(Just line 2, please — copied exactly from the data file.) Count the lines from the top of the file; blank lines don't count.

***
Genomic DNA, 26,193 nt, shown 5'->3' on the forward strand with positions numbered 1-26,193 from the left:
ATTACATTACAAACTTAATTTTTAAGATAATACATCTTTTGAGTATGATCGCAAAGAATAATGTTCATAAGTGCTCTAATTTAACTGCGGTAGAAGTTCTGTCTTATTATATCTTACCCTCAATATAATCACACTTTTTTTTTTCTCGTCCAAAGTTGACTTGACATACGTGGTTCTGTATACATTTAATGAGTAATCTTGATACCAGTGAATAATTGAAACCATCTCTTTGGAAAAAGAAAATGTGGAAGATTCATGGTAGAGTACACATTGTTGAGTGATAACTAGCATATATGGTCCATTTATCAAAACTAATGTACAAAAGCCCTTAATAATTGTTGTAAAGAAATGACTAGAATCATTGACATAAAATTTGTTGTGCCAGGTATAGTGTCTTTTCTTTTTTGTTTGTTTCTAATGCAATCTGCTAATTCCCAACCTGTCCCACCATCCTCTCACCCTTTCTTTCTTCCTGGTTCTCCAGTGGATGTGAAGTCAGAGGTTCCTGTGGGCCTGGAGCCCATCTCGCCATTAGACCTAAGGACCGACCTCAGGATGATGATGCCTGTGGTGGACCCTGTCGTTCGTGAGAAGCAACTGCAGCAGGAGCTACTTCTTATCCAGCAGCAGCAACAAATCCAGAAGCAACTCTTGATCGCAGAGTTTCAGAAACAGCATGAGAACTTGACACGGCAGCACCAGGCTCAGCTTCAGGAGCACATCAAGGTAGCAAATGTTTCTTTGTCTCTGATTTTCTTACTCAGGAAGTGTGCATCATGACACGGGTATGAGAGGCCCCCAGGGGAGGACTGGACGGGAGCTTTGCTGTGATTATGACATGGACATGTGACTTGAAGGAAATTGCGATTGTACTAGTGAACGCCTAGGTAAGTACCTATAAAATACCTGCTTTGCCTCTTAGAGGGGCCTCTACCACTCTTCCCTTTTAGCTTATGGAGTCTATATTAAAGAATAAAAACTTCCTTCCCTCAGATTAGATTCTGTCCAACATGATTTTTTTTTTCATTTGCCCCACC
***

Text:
ATTACATTACAAACTTAATTTTTAAGATAATACATCTTTTGAGTATGATCGCAAAGAATAATGTTCATAAGTGCTCTAATTTAACTGCGGTAGAAGTTCTGTCTTATTATATCTTACCCTCAATATAATCACACTTTTTTTTTTCTCGTCCAAAGTTGACTTGACATACGTGGTTCTGTATACATTTAATGAGTAATCTTGATACCAGTGAATAATTGAAACCATCTCTTTGGAAAAAGAAAATGTGGAAGATTCATGGTAGAGTACACATTGTTGAGTGATAACTAGCATATATGGTCCATTTATCAAAACTAATGTACAAAAGCCCTTAATAATTGTTGTAAAGAAATGACTAGAATCATTGACATAAAATTTGTTGTGCCAGGTATAGTGTCTTTTCTTTTTTGTTTGTTTCTAATGCAATCTGCTAATTCCCAACCTGTCCCACCATCCTCTCACCCTTTCTTTCTTCCTGGTTCTCCAGTGGATGTGAAGTCAGAGGTTCCTGTGGGCCTGGAGCCCATCTCGCCATTAGACCTAAGGACCGACCTCAGGATGATGATGCCTGTGGTGGACCCTGTCGTTCGTGAGAAGCAACTGCAGCAGGAGCTACTTCTTATCCAGCAGCAGCAACAAATCCAGAAGCAACTCTTGATCGCAGAGTTTCAGAAACAGCATGAGAACTTGACACGGCAGCACCAGGCTCAGCTTCAGGAGCACATCAAGGTAGCAAATGTTTCTTTGTCTCTGATTTTCTTACTCAGGAAGTGTGCATCATGACACGGGTATGAGAGGCCCCCAGGGGAGGACTGGACGGGAGCTTTGCTGTGATTATGACATGGACATGTGACTTGAAGGAAATTGCGATTGTACTAGTGAACGCCTAGGTAAGTACCTATAAAATACCTGCTTTGCCTCTTAGAGGGGCCTCTACCACTCTTCCCTTTTAGCTTATGGAGTCTATATTAAAGAATAAAAACTTCCTTCCCTCAGATTAGATTCTGTCCAACATGATTTTTTTTTTCATTTGCCCCACC